By Fitzroy Ambursley
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Extra resources for Crisis in the Caribbean
In addition to existing secondary sources, it uses newly declassified documents from the metropolis and Nigerian archives to reexamine the multifaceted nature of British-Nigerian encounter during the last century. In this book, I hope to give balanced coverage of the colonial movement as teachers strive to present a balanced history of Nigerian labor and nationalist movements in the context of British decolonization during the twentieth century. More importantly, this book gives a voice to the “unvoiced” groups that have been denied the opportunity to claim their contributions to Nigeria’s modernity.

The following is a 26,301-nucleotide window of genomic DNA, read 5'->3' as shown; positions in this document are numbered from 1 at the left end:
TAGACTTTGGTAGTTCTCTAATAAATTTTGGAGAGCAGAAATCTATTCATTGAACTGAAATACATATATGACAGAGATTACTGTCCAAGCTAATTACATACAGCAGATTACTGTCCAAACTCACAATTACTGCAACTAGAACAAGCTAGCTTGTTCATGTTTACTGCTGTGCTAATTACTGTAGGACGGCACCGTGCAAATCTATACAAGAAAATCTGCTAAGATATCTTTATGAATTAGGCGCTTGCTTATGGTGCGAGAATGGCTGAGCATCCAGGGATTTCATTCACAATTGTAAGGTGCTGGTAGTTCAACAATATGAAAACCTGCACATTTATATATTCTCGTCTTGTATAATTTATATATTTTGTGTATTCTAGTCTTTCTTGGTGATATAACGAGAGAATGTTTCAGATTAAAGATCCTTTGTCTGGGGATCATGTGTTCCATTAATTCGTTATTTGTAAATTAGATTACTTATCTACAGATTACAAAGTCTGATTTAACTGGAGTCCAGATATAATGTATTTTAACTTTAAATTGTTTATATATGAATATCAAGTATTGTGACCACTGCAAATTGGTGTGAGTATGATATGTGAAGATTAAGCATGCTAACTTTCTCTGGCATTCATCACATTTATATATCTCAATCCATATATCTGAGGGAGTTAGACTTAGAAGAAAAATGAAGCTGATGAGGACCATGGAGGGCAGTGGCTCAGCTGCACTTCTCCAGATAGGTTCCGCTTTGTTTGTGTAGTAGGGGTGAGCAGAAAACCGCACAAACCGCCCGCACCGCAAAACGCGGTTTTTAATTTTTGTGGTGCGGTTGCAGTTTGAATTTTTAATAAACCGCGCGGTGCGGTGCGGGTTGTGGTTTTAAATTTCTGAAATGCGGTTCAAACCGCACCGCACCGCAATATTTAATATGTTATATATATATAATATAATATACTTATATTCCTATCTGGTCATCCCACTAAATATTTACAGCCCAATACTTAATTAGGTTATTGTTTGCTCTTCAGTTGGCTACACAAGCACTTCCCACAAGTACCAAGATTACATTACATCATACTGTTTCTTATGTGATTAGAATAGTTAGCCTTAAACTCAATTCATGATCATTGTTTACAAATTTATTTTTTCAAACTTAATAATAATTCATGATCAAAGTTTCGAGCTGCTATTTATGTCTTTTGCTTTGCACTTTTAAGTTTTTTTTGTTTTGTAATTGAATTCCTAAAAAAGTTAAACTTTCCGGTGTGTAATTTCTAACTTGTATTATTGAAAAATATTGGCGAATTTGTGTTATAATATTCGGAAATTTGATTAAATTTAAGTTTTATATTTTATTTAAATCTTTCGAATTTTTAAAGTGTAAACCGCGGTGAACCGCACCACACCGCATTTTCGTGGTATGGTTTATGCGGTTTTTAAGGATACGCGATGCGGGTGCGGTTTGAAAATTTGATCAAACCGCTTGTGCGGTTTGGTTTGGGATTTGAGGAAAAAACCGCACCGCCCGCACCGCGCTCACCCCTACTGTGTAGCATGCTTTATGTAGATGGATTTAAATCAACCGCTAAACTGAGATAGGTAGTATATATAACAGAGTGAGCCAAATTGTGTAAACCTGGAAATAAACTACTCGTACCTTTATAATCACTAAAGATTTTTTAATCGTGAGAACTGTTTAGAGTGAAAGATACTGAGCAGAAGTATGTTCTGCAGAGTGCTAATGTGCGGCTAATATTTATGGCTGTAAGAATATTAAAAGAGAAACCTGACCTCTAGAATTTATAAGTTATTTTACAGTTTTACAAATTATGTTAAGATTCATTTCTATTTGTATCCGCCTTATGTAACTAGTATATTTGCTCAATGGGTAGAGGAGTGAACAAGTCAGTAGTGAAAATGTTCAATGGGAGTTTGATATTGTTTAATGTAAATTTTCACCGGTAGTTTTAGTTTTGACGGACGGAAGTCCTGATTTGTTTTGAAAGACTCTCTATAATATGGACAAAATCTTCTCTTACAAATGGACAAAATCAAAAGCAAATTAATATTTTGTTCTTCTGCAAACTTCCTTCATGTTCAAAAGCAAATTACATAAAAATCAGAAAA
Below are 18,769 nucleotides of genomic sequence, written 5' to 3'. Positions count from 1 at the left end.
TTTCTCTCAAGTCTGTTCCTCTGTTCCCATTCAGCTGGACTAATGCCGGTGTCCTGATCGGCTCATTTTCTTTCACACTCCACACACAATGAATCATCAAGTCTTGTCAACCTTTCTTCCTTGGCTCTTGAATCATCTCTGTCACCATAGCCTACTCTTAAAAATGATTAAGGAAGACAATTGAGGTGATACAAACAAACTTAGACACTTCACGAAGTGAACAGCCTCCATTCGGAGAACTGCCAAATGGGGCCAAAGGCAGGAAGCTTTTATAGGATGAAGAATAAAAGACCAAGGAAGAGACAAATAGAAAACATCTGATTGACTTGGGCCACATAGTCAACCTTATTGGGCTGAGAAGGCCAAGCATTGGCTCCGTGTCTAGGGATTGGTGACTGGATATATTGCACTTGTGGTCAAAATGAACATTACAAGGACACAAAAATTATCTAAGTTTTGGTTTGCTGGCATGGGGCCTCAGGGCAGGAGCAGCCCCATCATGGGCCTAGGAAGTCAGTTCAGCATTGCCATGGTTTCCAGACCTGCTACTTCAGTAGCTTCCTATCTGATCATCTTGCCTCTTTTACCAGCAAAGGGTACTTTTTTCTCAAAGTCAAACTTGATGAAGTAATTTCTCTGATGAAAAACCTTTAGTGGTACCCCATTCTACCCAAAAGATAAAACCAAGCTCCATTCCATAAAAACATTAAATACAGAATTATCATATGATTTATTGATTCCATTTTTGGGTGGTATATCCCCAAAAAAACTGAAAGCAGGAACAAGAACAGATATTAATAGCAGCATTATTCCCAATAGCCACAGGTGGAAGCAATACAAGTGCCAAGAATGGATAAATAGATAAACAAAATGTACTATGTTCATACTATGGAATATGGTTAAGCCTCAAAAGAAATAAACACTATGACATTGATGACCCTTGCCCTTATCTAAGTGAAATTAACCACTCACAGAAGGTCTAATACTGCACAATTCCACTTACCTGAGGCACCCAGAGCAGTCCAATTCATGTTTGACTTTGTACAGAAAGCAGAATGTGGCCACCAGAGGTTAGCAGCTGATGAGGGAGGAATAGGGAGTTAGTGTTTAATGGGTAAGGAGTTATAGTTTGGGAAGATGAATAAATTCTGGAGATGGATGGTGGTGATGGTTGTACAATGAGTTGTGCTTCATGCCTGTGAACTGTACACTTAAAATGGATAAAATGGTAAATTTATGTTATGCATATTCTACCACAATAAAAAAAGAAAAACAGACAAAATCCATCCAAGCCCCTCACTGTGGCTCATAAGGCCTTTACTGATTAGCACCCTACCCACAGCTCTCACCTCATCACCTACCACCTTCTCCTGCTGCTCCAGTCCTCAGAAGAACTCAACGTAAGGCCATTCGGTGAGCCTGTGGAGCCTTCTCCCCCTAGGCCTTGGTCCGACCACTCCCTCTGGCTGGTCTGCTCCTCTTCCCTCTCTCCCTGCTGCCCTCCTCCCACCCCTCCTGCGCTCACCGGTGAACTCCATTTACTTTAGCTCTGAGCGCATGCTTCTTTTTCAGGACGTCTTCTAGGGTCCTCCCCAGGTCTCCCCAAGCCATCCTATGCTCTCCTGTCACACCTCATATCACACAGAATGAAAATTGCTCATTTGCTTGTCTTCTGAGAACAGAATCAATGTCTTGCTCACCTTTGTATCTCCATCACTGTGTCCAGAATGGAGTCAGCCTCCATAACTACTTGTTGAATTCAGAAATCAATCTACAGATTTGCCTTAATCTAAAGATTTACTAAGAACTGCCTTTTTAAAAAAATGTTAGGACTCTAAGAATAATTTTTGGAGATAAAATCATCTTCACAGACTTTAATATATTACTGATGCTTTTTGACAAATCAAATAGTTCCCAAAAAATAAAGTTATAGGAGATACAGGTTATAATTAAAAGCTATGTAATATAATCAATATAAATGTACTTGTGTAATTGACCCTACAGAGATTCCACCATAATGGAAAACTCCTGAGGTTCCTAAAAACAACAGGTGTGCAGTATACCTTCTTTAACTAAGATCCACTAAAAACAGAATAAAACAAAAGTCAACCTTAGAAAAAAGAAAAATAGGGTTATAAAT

These include Rashid A. Aderinoye, “Labour Education in Nigeria: Structures and Implication for Nation Building,” International Journal of Lifelong Education, Vol. 17, No. 3 (May–June, 1998): 192–198; Robin Cohen, Labour and Politics in Nigeria, 1945–1971 (London: Heinemann, 1971): 122–126; Edmund O. Egboh, “Trade Union Education in Nigeria (1940–1964),” African Studies Review, Vol. 14, No. 1 (April, 1971): 83–93; Omole, Lanrewaju, “The Politics of Workers’ Education in Nigeria,” International Journal of Lifelong Education, Vol.
Between March 1958 and June 1959, the state of industrial relations in the shipping industry (as in other sectors of the economy) had been strained. The relationship between the Nigerian Union of Seamen and the corporate foreign shipping lines had degenerated. 24 In addition, it analyzes the state of industrial relations in the sector deemed central to Nigeria’s economic transformation before independence. It is within this context that the historic events of 1959 that began on board MV Apapa in the Atlantic Ocean en route to Liverpool remained significant to understanding labor relations and the success or failure of decades of labor union education in Nigeria.